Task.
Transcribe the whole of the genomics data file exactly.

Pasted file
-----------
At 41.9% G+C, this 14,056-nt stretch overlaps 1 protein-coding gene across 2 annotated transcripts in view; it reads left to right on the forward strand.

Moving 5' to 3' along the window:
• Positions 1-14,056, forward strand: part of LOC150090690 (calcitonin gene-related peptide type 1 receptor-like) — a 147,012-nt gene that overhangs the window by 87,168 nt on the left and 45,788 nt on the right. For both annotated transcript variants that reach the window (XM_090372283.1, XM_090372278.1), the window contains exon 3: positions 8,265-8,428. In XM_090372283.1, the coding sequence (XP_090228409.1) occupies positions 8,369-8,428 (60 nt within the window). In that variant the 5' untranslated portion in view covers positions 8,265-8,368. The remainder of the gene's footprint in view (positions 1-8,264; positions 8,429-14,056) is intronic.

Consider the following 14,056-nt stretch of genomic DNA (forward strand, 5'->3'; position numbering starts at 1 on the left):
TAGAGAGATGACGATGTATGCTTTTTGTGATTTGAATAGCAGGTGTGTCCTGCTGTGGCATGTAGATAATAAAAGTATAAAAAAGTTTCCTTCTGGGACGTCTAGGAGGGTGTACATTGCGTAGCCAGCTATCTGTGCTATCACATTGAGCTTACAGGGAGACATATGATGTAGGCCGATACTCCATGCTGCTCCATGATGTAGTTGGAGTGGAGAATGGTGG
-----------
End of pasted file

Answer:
At 41.9% G+C, this 14,056-nt stretch overlaps 1 protein-coding gene across 2 annotated transcripts in view; it reads left to right on the forward strand.

Moving 5' to 3' along the window:
• Positions 1-14,056, forward strand: part of LOC150090690 (calcitonin gene-related peptide type 1 receptor-like) — a 147,012-nt gene that overhangs the window by 87,168 nt on the left and 45,788 nt on the right. For both annotated transcript variants that reach the window (XM_090372283.1, XM_090372278.1), the window contains exon 3: positions 8,265-8,428. In XM_090372283.1, the coding sequence (XP_090228409.1) occupies positions 8,369-8,428 (60 nt within the window). In that variant the 5' untranslated portion in view covers positions 8,265-8,368. The remainder of the gene's footprint in view (positions 1-8,264; positions 8,429-14,056) is intronic.

Consider the following 14,056-nt stretch of genomic DNA (forward strand, 5'->3'; position numbering starts at 1 on the left):
TAGAGAGATGACGATGTATGCTTTTTGTGATTTGAATAGCAGGTGTGTCCTGCTGTGGCATGTAGATAATAAAAGTATAAAAAAGTTTCCTTCTGGGACGTCTAGGAGGGTGTACATTGCGTAGCCAGCTATCTGTGCTATCACATTGAGCTTACAGGGAGACATATGATGTAGGCCGATACTCCATGCTGCTCCATGATGTAGTTGGAGTGGAGAATGGTGG